The Corporation leases several properties with a range of terms and conditions. Leases are recognized as a right-of-use asset and a corresponding liability at the date at which the leased asset is available for use by the Corporation. Each lease payment is allocated between the liability and finance cost. The finance cost is charged to earnings or loss over the lease period so as to produce a constant periodic rate of interest on the remaining balance of the liability for each period. The right-of-use asset is depreciated over the shorter of the asset’s useful life and the lease term on a straight-line basis.
3. FAIR VALUE OF FINANCIAL ASSETS AND LIABILITIES
The fair value of cash and cash equivalents, trade and other receivables, trade and other payables and current provisions approximates their carrying value due to their short-term nature. The fair value of non-current other receivables approximates the carrying amount as the receivables have been recorded using the effective interest rate method using a market rate of interest. The fair value of borrowings approximates the carrying amount as the instrument carries interest rates that reflect the current market rates available to the Corporation.
The net realizable value of capital equipment and related accessories included in inventories was assessed on an individual product basis. Judgment was used in assessing the net realizable value of each item of capital equipment, including accessories. All other items in inventory were assessed for obsolescence at a distinct part level. A writedown is taken if management determines that the carrying value of the inventory items exceeds the net recoverable value. When the circumstances that previously caused inventories to be written down below cost no longer exist or when there is clear evidence of an increase in net realizable value because of changed economic circumstances, the amount of the writedown is reversed. The maximum amount of any reversal is the original writedown, such that the new carrying amount is the lower of the cost and the revised net realizable value. During the nine months ended September 30, 2019, a recovery of $795 was recognized relating to inventory writedown reversals (three months ended September 30, 2019 – recovery of $155). During the nine months ended September 30, 2018, a recovery of $1,010 was recognized relating to inventory writedown reversals (three months ended September 30, 2018 – recovery of $418).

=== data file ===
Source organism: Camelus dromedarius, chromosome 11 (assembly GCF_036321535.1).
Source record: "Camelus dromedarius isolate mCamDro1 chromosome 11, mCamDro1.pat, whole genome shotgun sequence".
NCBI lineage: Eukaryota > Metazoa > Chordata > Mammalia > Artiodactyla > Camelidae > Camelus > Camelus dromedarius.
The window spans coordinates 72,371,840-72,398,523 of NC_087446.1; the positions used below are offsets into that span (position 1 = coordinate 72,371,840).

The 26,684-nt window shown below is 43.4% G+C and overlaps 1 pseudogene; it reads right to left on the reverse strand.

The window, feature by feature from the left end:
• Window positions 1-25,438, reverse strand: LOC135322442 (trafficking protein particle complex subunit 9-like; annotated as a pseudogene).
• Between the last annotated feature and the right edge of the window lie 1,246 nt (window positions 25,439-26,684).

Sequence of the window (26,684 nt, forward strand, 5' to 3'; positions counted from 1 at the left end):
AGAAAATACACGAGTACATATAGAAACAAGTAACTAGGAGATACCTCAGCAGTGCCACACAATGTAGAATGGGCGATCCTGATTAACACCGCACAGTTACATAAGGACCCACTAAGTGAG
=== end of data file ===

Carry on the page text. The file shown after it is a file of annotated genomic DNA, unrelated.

On adoption of IFRS 16, the Corporation recognized lease liabilities in relation to contractual lease payments. These liabilities were measured at present value of the remaining lease payments, discounted using the lessee’s incremental borrowing rate as at January 1, 2019. The weighted average lessee’s incremental borrowing rate applied to the lease liabilities on January 1, 2019 was 7.00% and 7.82% for the Canadian and U.S. leases, respectively.